If you’ve recently quit sugar or are considering taking it off the menu, but are worried about having to ditch your Friday-night wine with dinner – fear not! Here's why you don’t have to give up wine when you ditch sugar.
Wine has a low sugar content.
You may be surprised to hear that wine has near negligible amounts of fructose – which is the visceral-fat building part of sugar – and that’s because it gets fermented into alcohol. The result? A comparatively low-sugar drink that puts cocktails to shame; it’s not just the alcohol that stacks on the kilos, it’s the fructose packed into some of these drinks you’ll find at the bar.
On the low-sugar end of the scale, vodka soda and regular beer take the cake with 0 grams of sugar per serve, while prosecco and pino grigio also make for a good choice, coming in at 1 and 1.5 grams per serve, respectively. On the other end of the scale, we've got the sugar-laden rum and coke, which packs a whopping 27 grams of sugar. Baileys and your classic gin and tonic follow close behind at 18 and 20 grams in a single glass.
Dry wine, on the other hand, only has around 1 gram of sugar per standard glass – that’s around 4% of our daily recommended intake. Red wine has lower fructose levels than white wine, though, so if you’re quitting sugar, go for the burgundy. Champagne, while undergoing a similar fermentation process, maintains more of the fructose from the grapes, so this one might not be your drink of choice when quitting sugar. A dry, red wine comes out on top for a low or no-sugar diet.
Plus, it’s easier to stay on track with your health journey when you can still indulge in some of the little things. Quitting sugar can be hard, and a glass of wine with dinner once or twice a week is a safe way to enjoy those small pleasures.
Just don’t overdo it.
It’s true that fructose is one of the major drivers of disease as – unlike glucose, which is absorbed into the small intestine and used by our bodies for energy – it cannot be broken down by the body and instead requires the liver to metabolise it. If we consume too much fructose, we can overwhelm the liver and as a result, conditions ranging from heart disease to fatty liver disease may develop. Affecting around a quarter of the population, the latter is projected to become the become the leading cause of cirrhosis. Even kids aren’t exempt, with one study finding 12% have the condition.
So, while it’s a good sign that wine is low in fructose, we all know that alcohol isn’t exactly risk-free. It takes the cake for causing the other kind of fatty liver disease, and this is because alcohol is also metabolised by the liver. Research shows that drinking a large amount of alcohol, even if it’s only for a few days, can cause a build up of visceral fat.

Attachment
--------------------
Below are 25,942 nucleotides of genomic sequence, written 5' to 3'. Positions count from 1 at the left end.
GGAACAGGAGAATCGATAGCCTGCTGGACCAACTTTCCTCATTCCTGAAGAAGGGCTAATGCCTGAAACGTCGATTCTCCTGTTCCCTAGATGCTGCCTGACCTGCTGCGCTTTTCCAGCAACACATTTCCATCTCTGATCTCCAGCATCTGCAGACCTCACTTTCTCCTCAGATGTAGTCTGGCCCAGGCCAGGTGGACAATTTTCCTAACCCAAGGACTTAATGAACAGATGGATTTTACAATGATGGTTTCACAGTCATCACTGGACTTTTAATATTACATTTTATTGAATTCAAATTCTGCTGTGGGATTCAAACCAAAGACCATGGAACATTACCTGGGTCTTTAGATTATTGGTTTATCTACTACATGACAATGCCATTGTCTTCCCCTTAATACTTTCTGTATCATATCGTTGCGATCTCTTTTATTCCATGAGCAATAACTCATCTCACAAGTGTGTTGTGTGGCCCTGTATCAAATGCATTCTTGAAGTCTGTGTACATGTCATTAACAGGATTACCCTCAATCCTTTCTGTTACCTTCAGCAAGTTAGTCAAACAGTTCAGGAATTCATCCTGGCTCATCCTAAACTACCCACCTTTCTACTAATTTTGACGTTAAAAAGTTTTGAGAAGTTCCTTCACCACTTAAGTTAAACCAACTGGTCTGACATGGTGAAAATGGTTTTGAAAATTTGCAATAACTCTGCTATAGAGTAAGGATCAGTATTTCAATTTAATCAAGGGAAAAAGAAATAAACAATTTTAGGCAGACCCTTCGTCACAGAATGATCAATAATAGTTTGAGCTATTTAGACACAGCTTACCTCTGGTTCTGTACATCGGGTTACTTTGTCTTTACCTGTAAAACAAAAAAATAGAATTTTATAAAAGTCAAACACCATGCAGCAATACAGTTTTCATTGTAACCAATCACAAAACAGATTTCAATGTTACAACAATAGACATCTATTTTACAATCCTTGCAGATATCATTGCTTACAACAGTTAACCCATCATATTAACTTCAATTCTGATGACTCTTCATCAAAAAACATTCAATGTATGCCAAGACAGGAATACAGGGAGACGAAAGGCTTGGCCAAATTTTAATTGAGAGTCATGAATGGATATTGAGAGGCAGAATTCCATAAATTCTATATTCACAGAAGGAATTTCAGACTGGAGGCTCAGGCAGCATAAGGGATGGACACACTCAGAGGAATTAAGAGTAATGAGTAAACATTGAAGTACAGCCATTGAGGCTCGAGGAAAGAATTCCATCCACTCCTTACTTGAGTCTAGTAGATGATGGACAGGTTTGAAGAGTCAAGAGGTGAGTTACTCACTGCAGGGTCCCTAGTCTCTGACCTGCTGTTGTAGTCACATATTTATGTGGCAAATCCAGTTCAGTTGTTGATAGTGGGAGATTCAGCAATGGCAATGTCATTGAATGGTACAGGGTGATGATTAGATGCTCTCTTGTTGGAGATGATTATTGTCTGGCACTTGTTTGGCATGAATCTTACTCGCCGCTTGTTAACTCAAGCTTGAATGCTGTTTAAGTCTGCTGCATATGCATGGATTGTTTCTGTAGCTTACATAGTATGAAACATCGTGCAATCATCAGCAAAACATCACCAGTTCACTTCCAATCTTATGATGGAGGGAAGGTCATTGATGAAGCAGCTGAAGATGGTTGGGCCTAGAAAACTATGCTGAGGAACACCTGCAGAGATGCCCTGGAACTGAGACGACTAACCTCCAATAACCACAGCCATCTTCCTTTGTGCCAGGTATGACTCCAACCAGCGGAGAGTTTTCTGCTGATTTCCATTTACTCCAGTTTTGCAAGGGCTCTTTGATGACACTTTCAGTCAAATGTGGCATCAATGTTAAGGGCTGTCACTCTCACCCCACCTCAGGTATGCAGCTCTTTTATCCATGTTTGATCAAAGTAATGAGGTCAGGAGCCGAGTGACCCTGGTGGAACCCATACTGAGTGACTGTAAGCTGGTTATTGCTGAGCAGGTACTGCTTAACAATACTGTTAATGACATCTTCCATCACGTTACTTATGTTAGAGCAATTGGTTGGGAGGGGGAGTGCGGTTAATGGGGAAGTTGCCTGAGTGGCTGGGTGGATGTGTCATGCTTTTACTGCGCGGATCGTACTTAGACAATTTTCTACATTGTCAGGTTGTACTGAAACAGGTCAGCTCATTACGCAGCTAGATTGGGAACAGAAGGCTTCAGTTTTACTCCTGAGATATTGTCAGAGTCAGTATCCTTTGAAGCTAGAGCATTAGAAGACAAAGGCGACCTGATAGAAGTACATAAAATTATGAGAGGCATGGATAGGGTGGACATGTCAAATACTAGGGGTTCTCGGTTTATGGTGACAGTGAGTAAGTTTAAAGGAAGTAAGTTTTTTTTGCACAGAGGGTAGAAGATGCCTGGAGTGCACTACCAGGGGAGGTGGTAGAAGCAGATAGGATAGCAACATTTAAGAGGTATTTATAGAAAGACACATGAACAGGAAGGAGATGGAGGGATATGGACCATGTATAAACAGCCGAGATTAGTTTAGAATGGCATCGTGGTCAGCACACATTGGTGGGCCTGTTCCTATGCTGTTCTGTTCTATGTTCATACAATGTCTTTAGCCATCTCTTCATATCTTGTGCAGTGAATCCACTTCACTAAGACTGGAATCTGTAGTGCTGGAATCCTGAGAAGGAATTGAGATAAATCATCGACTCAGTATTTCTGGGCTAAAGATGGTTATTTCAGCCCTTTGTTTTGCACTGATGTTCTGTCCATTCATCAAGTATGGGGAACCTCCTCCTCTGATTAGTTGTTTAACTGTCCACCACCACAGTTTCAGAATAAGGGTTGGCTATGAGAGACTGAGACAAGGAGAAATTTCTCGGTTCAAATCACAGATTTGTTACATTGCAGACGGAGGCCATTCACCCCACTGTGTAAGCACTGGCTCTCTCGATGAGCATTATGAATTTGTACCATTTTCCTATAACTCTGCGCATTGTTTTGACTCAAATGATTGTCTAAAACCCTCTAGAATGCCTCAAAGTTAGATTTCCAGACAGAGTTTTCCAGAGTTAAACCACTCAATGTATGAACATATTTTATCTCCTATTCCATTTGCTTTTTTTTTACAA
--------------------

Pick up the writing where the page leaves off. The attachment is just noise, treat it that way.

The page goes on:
Also, it’s no secret that alcohol has a habit of dulling our inhibitions, so if you’re struggling with sugar cravings, going hard on the burgundy might shake your resolve.
Just be sure to keep your intake to a minimum, and you can still enjoy some of those antioxidants red wine is known for: polyphenols. These strengthen the lining of your blood vessels and fight inflammation. Of course, if you’re steering clear of booze, strawberries, green tea and broccoli all pack in a good dose of antioxidants – without the alcohol, of course.
Having a little trouble staying in control of your health journey? Join us for the 8-Week Program where we’ll be quitting sugar and taking our lives back into our own hands. When you sign up with us, you’ll have access to clear-cut meal plans, community support and exclusive access to our sugar-free content. Here’s what’s on offer:
- 8 weeks of meal plans and shopping lists.
- 90+ member-only recipes.
- Community forums to share your journey.
- Support and expert guidance from the I Quit Sugar team.
If you’re ready to ditch sugar and the host of maladies that come with it – JOIN NOW!
I Quit Sugar
August 26, 2022
Hi Natalie! Craft beers tend to vary depending on the brand and type, but generally these should be a good, low-sugar option. Alcohol-free beers on the other hand tend to have a sizeable amount of sugar (some have as much as 28 grams of sugar!) This is because in regular beer, the sugars are converted into alcohol during the fermentation process, but unfortunately this doesn’t happen with non-alcoholic beer.